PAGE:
There are plenty of stories about Cardinals catcher Yadier Molina and the work his father did to turn him and his two brothers into major-league baseball players. Less spoken about is the influence his mother, Gladys Matta, had on his game.
“It’s amazing,” Molina said on Sunday afternoon. “We wouldn’t be here without her.
“She took care of us when my dad was working. She loved baseball. She managed every game, and every time I’d go home after the game and say, ‘Why did you call that?’ (Here Molina imitates two people arguing with each other.) She knows about baseball, she likes it. She’s part of us. Me, Bengie, Jose, we grew up with her. She was tough on us. She’s fun. She’s fun to have around and I’m glad she’s here with us.”
With his mother having made a trip to St. Louis to see her youngest son (as well as her oldest son, Cardinals broadcaster Bengie) on Mother’s Day, Molina did her proud.
Decked out in pink gear for Mother’s Day — a pink helmet, pink chest protector with the word ‘Mai,’ (how he refers to his mother) at the collar, light pink shin guards, and pink sleeves peaking out from under his jersey — he went two for four. He had two doubles, the first of which came in the fourth inning and drove in the run that put the Cardinals up 2-0 on Colorado, which turned out to be how the game ended.
He also doubled in the sixth, but both times he didn’t advance past second. Each time the innings played out the same way, with Justin Williams failing to advance him, Harrison Bader being intentionally walked and Adam Wainwright striking out to end the inning.
Molina also kept his mother happy by making contact in each at-bat, grounding out to short in each of his other two at-bats. Because if there’s one thing Molina’s mom doesn’t like, it’s a strikeout. Or a loss. Especially a loss. It turns out Yadier Molina is a lot like his mother in many ways. A successful game is not one in which you went two for four. It’s about the team, not any one person.
“She likes when we win,” he said. “When we win games, that’s what she likes. She hates losing, every time we lose. She doesn’t . . . like me to strike out. She doesn’t like that. She hates to lose a game. Every time we lose a game, she’s in a bad mood.”
Molina said it had been a long time since his mom last saw him play on Mother’s Day.
“I’m happy for her, I’m happy for my family that’s all here,” he said. “I’m glad that we got the win, I got two base hits for her. She was happy for us.”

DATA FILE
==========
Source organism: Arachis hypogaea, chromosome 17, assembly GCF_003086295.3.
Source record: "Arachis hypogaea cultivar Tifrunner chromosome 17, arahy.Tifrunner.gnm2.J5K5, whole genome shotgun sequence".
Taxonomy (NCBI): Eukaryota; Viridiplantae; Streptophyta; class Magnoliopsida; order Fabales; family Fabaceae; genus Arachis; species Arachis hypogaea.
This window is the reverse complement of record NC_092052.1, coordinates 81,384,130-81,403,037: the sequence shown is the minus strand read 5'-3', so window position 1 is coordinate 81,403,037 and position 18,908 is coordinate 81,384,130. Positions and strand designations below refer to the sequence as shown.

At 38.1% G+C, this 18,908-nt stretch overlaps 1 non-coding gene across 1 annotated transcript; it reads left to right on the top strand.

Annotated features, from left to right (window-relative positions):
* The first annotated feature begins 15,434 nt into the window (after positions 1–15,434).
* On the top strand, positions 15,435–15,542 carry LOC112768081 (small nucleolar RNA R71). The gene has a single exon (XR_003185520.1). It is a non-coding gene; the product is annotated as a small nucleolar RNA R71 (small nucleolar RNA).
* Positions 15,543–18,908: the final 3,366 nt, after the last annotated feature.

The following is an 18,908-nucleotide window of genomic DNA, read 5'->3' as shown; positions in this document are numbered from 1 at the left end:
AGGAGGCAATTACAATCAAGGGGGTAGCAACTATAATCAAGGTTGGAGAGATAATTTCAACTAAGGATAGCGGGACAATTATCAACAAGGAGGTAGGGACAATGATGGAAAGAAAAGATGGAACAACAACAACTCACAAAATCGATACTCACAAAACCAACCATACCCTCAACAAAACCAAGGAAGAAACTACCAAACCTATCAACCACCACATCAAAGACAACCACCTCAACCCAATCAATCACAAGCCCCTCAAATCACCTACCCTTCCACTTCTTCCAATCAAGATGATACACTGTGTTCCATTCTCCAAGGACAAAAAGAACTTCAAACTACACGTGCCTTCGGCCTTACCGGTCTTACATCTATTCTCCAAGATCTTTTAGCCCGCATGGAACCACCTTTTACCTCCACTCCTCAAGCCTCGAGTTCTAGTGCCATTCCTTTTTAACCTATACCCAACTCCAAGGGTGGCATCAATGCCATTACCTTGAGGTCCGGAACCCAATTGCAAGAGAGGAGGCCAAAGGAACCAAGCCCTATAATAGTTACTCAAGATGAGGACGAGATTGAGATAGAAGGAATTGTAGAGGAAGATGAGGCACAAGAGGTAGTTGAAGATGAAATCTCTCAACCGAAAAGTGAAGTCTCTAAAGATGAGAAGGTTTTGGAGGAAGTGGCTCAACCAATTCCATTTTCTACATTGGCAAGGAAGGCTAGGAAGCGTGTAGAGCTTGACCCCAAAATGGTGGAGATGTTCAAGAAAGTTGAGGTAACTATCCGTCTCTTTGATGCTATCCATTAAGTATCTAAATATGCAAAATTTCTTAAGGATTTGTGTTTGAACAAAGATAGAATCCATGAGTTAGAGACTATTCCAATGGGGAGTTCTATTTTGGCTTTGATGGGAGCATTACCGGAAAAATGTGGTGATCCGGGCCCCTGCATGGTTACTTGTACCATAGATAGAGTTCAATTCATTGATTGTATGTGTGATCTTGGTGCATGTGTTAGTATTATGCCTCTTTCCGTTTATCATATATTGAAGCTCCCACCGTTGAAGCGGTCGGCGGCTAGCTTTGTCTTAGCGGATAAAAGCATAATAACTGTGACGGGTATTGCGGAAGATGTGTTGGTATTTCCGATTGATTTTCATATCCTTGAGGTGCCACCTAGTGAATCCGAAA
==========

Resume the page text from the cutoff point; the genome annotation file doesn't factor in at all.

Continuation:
Wainwright could have predicted that the day would play out like this with Molina’s mom in the stands.
“I didn’t know she was here,” he said, “but it doesn’t surprise me that she was here and he got a couple of hits. If any time he’s got family in town, you can sign him up for two hits, and it’s usually a home run, too. His mom’s a sweetie, just a great person, gives great hugs, I know he loves performing in front of his family and when she’s here, he’s gonna do great.”
Her timing was pretty good. Molina came off the injured list on Saturday after missing 11 games because of a right foot tendon strain. In his first game back, he went one for four with three runs batted in. Add in Sunday and in the two games he has played in since returning, he’s hitting .375 with four RBIs. For the season, he’s hitting .329 with a .630 slugging percentage, both of which are best on the team. And best of all for his mother, the Cardinals won both games.
If his mother got a thrill watching her son, her son got his usual good feelings watching Wainwright, who worked 8 1/3 innings and was the winner.
“He worked hard,” Molina said. “He wants to be there for us, for our team. This guy, every time he takes the mound. I’m happy for him.
“He’s proud in what he does and he worked hard for that. Right now he’s doing good. I’m happy for him because I know how hard he’s working to be in this place. I’m happy for him. It’s special for us to get that win, especially for ‘Waino’. . . . Today was all ‘Waino.’ I’m happy for that.”
So it turned out the day was special for everyone, from mothers down to pitchers and catchers. Molina’s mother even turned up on the videoboard at one point in the game, which brought a smile to her son’s face.
“It is (special),” he said. “I don’t have many more years to go, one or two more. To have her to see my game and to be here with us, it’s simply the best.”
Tom Timmermann • 314-340-8190
@tomtimm on Twitter